Still Doing It All Wrong

A long time ago, I wrote a little piece on how I didn't define myself based on what others thought an author should be. At the time, I was just commenting on the fact that authors should help one another and not look upon other authors as competition. This is something I still live by.

But ya know, there are a lot of folks (including other authors) out there who want to put us all into narrow classifications and lately, I must admit, it's been grinding my gears. So this post is a small list of authorly advice and tropes that seem to get tossed about as fact that don't really jive with my philosophy.

But I must also make it clear that I'm not writing this simply to claim some sort of special snowflake status (I need not claim what I always knew about me). The point here is that I worry about the future of Indie publishing. I worry that would-be authors see all the advice being thrown around and shy away from doing what they love because they don't fit the mold. Hopefully, my experience with being a happy oddball helps someone to realize that there is no need to narrowly define your dreams.

Here we go:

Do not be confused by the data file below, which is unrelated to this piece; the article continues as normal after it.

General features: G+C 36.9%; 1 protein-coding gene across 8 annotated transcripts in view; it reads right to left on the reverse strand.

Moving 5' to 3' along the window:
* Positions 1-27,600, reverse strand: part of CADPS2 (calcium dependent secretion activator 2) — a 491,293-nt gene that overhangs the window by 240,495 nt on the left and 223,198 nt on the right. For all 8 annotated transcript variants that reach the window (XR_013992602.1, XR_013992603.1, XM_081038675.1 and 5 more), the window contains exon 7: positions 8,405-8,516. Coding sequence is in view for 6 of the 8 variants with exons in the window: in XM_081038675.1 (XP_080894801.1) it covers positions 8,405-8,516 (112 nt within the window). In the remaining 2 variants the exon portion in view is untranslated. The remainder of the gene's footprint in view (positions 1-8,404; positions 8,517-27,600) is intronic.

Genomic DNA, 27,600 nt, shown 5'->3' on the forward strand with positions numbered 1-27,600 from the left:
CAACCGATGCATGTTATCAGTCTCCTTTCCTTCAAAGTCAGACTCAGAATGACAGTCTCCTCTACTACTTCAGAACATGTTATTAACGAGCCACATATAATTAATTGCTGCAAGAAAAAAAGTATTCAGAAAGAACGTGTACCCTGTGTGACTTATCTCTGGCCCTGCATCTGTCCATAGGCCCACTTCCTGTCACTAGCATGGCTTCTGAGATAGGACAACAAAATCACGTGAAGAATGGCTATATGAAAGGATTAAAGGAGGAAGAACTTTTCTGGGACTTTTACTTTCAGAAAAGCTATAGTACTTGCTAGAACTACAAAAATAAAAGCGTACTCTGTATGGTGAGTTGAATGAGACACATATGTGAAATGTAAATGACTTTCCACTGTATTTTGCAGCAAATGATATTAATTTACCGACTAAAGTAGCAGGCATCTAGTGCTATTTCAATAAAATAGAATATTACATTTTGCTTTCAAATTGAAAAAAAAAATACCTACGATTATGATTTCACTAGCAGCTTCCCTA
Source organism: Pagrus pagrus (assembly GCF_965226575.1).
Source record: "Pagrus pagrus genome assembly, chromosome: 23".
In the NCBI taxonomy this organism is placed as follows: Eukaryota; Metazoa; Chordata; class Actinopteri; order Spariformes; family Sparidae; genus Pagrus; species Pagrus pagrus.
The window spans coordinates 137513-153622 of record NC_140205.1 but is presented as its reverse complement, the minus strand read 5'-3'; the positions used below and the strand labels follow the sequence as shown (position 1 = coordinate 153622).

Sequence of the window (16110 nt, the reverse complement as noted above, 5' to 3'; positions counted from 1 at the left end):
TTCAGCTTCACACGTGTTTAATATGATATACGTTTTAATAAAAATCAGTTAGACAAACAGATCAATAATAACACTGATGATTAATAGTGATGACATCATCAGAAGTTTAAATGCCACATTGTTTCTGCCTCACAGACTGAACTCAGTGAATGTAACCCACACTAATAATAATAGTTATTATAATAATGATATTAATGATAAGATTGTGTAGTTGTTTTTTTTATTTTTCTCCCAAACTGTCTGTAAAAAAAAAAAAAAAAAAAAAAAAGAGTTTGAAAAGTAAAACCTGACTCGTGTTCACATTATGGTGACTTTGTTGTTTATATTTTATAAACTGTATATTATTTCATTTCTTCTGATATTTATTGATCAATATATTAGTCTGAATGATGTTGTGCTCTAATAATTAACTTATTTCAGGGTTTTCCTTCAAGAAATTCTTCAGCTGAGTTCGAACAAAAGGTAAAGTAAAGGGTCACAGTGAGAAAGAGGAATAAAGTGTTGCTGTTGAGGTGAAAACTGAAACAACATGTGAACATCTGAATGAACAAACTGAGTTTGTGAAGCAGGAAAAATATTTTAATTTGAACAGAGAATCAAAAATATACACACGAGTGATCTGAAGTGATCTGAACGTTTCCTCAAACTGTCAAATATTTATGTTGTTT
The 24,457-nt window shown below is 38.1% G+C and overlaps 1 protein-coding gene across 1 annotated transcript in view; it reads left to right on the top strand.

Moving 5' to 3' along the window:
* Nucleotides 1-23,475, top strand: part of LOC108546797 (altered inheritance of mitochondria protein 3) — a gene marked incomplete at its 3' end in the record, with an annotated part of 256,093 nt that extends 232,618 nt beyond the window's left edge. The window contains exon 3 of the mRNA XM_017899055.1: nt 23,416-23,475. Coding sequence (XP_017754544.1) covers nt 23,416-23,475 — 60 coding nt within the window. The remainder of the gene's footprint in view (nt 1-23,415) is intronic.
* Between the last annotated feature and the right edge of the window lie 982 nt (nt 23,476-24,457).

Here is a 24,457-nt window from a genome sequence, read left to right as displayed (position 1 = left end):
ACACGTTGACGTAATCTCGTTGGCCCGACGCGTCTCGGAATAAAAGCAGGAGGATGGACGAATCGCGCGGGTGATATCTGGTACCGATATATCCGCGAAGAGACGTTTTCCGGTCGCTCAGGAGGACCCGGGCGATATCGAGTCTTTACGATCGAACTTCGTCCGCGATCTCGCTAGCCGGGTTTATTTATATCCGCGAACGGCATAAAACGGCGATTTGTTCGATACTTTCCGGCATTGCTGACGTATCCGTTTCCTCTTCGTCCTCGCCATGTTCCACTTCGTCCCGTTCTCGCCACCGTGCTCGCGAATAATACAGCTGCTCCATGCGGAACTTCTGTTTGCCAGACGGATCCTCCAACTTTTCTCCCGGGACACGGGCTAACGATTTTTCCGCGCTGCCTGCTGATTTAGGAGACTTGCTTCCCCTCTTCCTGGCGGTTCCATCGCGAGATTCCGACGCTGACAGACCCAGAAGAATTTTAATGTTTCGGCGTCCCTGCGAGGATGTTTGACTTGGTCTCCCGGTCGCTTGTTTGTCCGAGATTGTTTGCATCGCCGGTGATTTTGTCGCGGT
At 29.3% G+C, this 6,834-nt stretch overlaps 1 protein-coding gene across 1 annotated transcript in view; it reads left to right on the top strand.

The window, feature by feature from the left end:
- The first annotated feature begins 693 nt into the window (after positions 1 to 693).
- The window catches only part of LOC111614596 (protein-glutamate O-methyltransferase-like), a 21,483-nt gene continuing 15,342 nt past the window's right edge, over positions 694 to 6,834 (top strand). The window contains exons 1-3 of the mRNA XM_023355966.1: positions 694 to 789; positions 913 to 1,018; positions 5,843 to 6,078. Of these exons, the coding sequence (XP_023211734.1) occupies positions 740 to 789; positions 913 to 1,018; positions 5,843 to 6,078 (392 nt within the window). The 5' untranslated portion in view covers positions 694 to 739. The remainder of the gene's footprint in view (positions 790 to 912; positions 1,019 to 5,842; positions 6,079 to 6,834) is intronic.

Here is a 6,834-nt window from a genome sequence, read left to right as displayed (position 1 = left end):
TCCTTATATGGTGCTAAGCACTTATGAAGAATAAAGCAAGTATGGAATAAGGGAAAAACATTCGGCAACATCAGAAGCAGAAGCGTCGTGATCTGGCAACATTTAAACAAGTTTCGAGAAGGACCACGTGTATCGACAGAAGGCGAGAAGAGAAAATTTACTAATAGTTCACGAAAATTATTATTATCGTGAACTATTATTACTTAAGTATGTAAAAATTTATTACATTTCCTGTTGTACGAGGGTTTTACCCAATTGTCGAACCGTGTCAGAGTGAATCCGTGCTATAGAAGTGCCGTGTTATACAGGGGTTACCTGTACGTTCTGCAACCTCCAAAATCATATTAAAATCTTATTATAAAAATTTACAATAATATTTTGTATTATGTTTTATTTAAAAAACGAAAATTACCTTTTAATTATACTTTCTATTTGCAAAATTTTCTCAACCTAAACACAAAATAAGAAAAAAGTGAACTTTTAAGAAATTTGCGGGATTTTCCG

If you piss off an author they will write you into their book to kill you.

This one goes along with the whole 'authors have researched how to get away with murder' and other tropes about how our search history is evidence. Here's the thing, let me just clear the air here and tell you a fact no one wants to remember: not all authors kill off their characters. No for real. This is not a thing you have to do. In fact, I'm reluctant to kill off any of my characters and since finishing the Eyes series, I haven't really had to deal with real world weaponry or the like, so my browser history is quite tame.

As for putting a character in my book that is vaguely similar to someone who pissed me off just for the sake of killing them off? That's kind of psychotic, don't you think? I might borrow a name now and then, or even write a little in joke for folks I know, but I'm not going to exact my revenge against someone for some perceived slight by mentally murdering them. 

Write everyday. Even if it's bad writing.

This is a bit of trite advice that may work for some people who are disciplined a specific way, but this isn't me. You see, I'm more of a pantser than a plotter (which is another way to narrowly define authors, but more on that later). I have a general idea of what I'm going to write about, but the story carries out the way it wants to.  This makes me a slow writer. Painfully slow.

When I was a full time author, I assumed having a whole day to write would mean thousands of words daily. Yeah, no. I was just as slow, but now with slightly less focus because I didn't have a finite amount of time to work out my thoughts. Now that I'm working a somewhat physical job, I come home some nights and find I'm too drained to write anything more than a text message. So I don't write, but I also feel no guilt over that either. Write when you can and don't compare your speed to others. It's not a race.